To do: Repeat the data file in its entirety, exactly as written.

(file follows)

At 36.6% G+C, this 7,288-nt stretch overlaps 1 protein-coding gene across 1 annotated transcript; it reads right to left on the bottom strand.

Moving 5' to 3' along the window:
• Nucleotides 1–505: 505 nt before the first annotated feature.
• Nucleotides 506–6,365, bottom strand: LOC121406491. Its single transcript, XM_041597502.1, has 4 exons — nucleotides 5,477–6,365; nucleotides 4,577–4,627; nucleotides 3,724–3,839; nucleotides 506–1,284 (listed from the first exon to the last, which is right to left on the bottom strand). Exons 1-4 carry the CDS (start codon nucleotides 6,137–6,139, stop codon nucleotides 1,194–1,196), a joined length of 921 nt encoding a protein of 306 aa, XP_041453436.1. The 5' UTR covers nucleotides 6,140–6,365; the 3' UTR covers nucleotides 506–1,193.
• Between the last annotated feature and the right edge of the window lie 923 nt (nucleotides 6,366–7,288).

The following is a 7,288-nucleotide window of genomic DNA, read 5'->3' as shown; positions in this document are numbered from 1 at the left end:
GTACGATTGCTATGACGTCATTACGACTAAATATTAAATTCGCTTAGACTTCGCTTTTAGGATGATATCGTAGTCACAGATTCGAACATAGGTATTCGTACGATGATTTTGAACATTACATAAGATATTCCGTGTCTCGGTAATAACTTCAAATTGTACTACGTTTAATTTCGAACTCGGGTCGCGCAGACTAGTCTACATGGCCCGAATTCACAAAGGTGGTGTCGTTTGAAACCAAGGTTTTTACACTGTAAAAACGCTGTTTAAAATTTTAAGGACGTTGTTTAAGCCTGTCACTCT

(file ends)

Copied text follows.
At 36.6% G+C, this 7,288-nt stretch overlaps 1 protein-coding gene across 1 annotated transcript; it reads right to left on the bottom strand.

Moving 5' to 3' along the window:
• Nucleotides 1–505: 505 nt before the first annotated feature.
• Nucleotides 506–6,365, bottom strand: LOC121406491. Its single transcript, XM_041597502.1, has 4 exons — nucleotides 5,477–6,365; nucleotides 4,577–4,627; nucleotides 3,724–3,839; nucleotides 506–1,284 (listed from the first exon to the last, which is right to left on the bottom strand). Exons 1-4 carry the CDS (start codon nucleotides 6,137–6,139, stop codon nucleotides 1,194–1,196), a joined length of 921 nt encoding a protein of 306 aa, XP_041453436.1. The 5' UTR covers nucleotides 6,140–6,365; the 3' UTR covers nucleotides 506–1,193.
• Between the last annotated feature and the right edge of the window lie 923 nt (nucleotides 6,366–7,288).

The following is a 7,288-nucleotide window of genomic DNA, read 5'->3' as shown; positions in this document are numbered from 1 at the left end:
GTACGATTGCTATGACGTCATTACGACTAAATATTAAATTCGCTTAGACTTCGCTTTTAGGATGATATCGTAGTCACAGATTCGAACATAGGTATTCGTACGATGATTTTGAACATTACATAAGATATTCCGTGTCTCGGTAATAACTTCAAATTGTACTACGTTTAATTTCGAACTCGGGTCGCGCAGACTAGTCTACATGGCCCGAATTCACAAAGGTGGTGTCGTTTGAAACCAAGGTTTTTACACTGTAAAAACGCTGTTTAAAATTTTAAGGACGTTGTTTAAGCCTGTCACTCT